Contradictory opinions

Suspected of reproductive toxicity, phenoxyethanol has been in the crosshairs of the French agency for several years now. In 2012, as a precautionary measure, the ANSM recommended not using this preservative in cosmetic products intended for the nappy area of babies and that its maximum authorised concentration threshold for use as a preservative should be lowered to 0.4% in cosmetic products for infants less than three years. Subsequently, in its opinion of October 2016 [3], the European Scientific Committee for Consumer Safety (SCCS) considered that phenoxyethanol used at 1% in cosmetic products was safe for use whatever the age group.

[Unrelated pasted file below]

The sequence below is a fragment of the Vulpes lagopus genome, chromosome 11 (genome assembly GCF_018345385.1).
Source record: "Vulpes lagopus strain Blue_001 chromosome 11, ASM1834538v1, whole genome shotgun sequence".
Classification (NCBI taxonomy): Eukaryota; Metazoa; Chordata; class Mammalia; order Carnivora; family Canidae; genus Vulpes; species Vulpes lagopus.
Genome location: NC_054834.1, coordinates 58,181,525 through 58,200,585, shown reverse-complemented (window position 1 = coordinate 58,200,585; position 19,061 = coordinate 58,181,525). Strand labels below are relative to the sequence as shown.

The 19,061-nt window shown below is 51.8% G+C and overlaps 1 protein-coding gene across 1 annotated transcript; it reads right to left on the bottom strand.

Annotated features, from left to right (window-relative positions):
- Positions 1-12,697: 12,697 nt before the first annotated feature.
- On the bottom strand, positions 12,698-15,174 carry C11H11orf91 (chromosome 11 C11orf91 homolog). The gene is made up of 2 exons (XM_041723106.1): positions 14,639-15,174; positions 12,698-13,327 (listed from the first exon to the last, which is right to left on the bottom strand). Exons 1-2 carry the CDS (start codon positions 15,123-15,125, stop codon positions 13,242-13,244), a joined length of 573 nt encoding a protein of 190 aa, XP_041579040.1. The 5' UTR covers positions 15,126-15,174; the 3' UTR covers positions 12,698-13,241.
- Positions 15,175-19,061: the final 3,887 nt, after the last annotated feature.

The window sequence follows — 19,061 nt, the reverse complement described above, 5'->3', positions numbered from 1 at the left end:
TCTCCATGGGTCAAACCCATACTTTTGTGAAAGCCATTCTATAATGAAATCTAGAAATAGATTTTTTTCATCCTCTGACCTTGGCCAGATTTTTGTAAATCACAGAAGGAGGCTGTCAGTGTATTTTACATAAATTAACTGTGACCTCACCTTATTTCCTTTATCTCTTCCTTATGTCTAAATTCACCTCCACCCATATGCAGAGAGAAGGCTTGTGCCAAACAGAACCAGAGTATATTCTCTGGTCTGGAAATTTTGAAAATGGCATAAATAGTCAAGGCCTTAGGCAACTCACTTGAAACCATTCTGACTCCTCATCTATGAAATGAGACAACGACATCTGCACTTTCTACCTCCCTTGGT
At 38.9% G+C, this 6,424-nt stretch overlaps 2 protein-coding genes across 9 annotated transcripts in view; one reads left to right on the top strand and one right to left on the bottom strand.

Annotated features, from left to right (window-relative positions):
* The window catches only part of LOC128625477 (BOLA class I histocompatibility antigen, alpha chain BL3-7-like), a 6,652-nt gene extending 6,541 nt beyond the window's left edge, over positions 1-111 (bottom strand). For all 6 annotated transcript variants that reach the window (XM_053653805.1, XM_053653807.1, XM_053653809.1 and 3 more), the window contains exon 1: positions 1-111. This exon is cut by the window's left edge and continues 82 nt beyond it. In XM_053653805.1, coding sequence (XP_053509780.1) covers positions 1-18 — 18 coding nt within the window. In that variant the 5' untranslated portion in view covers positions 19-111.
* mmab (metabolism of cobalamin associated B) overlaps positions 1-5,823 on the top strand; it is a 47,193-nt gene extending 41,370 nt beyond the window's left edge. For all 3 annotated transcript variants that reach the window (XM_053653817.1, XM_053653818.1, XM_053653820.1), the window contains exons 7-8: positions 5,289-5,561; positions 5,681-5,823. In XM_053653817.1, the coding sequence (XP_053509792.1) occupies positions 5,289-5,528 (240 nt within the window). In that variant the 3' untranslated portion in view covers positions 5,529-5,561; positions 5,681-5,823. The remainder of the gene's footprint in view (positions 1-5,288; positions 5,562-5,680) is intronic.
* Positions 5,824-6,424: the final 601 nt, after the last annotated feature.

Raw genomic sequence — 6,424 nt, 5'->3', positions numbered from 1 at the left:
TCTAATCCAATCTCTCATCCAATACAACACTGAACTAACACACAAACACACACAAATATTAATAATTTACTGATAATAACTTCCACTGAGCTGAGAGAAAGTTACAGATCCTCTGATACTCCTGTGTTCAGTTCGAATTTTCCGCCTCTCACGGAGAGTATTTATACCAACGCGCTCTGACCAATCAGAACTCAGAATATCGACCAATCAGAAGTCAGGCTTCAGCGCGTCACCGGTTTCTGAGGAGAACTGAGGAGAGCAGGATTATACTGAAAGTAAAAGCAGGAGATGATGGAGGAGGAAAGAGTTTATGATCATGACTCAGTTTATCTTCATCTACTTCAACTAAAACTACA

In its decision taken “as a precautionary measure, in order to guarantee the safe use of cosmetic products intended for infants”, the ANSM explains that it relied on “new scientific data concerning exposure to phenoxyethanol”. After the publication of the opinion of the European scientific committee, the ANSM has indeed wished to continue its investigations and in 2017 formed a temporary specialized scientific committee (CSST) consisting of experts in toxicology, epidemiology, expology, dermatology and allergology with the aim of evaluating the advisability of maintaining its 2012 recommendations. These experts came to the conclusion that “the 2012 recommendation for the non-use of phenoxyethanol in cosmetic products intended for the nappy area of babies should be maintained.” These experts also expressed the wish to extend this recommendation to all cleansing wipes, even those intended for adults, as they are frequently used to clean the buttocks young children. “In all other cosmetic products intended for children less than three years, the maximum concentration of phenoxyethanol could remain at 1%.